“Flame retardants in consumer products remain a hot topic in France for environmental health”

Quoted from a Press Release from WECF

“Flame retardants in consumer products remain a hot topic in France for environmental health”

“Paris, October 22th 2015

Lying in your coach did you ever wonder if you were being exposed to potentially toxic flame retardants? A new report by ANSES, French national risk assessment agency for health and environment, about flame retardants used in upholstered furniture might help you to figure out. Furniture is one of the many products which impact on indoor air quality. None of the 22 substances used in upholstered furniture and selected for ANSES study, could be proven safe for health and environment. As a consequence, ANSES recommends to use alternative methods to flame retardants.

New flame retardants: are they really safe?
Several halogenated (brominated, chlorinated, fluorinated) compounds which were widely used until recently notably as flame retardants – are now identified by the Stockholm Convention as “Persistent Organic Pollutants”. Progressively, these substances are being banned at European and international levels.Brominated compounds have been replaced by phosphorus flame retardants and various other compounds. One of them, TCPP (Tris-Chloroisopropyl Phosphate), banned in toys by EU toys safety regulation, but still in use in upholstered furniture, can migrate to the surface of the furniture, according to ANSES’ assessment. At this stage, the Agency cannot “exclude the toxicity of none of the [22] compounds”. Each of the 22 substances is at least suspected to be classified in one of the following categories: reprotoxic, neurotoxic, endocrine disruptors, carcinogenic, persistent in the environment, etc. Therefore, ANSES recommends not to extend the use of flame retardants in upholstered furniture (3) but rather to rely to alternative methods.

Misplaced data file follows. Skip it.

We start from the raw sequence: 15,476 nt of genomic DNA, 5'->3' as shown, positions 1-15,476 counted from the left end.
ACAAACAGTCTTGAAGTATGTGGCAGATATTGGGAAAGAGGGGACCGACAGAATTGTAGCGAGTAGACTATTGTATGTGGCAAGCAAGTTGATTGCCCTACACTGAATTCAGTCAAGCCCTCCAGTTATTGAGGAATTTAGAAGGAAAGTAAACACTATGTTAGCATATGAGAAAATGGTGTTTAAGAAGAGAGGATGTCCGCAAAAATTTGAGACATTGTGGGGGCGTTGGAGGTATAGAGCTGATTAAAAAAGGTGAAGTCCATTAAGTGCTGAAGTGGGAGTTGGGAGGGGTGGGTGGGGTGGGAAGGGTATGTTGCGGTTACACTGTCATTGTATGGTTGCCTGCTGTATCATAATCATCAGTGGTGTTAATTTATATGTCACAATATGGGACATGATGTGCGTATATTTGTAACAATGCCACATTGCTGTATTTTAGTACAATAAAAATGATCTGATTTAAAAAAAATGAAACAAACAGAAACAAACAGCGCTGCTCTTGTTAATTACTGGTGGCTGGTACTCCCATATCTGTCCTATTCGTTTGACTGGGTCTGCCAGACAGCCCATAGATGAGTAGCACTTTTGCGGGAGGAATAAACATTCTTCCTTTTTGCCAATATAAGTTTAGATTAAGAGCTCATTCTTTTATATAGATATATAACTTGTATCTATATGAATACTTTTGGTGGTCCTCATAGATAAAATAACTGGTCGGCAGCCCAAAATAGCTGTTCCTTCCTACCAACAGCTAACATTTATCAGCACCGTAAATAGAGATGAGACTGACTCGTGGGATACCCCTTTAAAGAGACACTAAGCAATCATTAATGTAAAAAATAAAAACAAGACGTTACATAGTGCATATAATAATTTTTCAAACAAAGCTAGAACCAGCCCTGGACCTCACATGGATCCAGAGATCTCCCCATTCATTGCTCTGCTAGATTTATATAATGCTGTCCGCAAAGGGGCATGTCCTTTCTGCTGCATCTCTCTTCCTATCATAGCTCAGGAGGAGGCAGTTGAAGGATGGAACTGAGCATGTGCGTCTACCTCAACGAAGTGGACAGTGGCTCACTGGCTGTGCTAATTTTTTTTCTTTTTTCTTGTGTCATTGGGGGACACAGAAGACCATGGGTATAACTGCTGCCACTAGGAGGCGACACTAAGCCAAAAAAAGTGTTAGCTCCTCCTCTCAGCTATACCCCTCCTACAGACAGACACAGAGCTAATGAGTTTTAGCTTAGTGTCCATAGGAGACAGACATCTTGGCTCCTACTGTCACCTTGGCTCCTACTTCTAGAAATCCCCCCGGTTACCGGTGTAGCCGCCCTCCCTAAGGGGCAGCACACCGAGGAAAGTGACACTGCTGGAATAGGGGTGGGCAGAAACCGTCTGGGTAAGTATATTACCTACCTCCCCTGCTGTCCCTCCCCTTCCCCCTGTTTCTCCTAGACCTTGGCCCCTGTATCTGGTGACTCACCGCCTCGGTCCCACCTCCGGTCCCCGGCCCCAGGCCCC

“Adapt indoor air quality standards to the reality of exposures”, a message from WECF.
“We are very positive on the fact that ANSES works on one issue, which is of concern to a lot of parents who contact us. This study reveals that indoor air quality standards do not cover all potential air contaminants, whereas this would be quite necessary to improve knowledge and prevent exposures from vulnerable populations – like for instance children in kindergarten or pregnant women.

The potential toxic properties of the substances assessed call for implementation of the precautionary principle, which is exactly what ANSES recommends. We ask for more collaboration between EU member states dealing with chemicals in consumer products like Sweden, Denmark, etc. Last May for instance, during a symposium, European expert on indoor air Ralph Baden (Ministry of Health, Luxembourg), provided interesting data on indoor air quality which can be of interest for all countries. Last but not least, ANSES expressed difficulties to get access to data on long term toxicity of the chemicals: this is unacceptable, and REACH regulation should better play its role, just as certain industry stakeholders who are not transparent with risk assessment authorities.”, concludes Elisabeth Ruffinengo, Advocacy Officer for WECF, who attended ANSES’ presentation of the study on October 21st 2015.”

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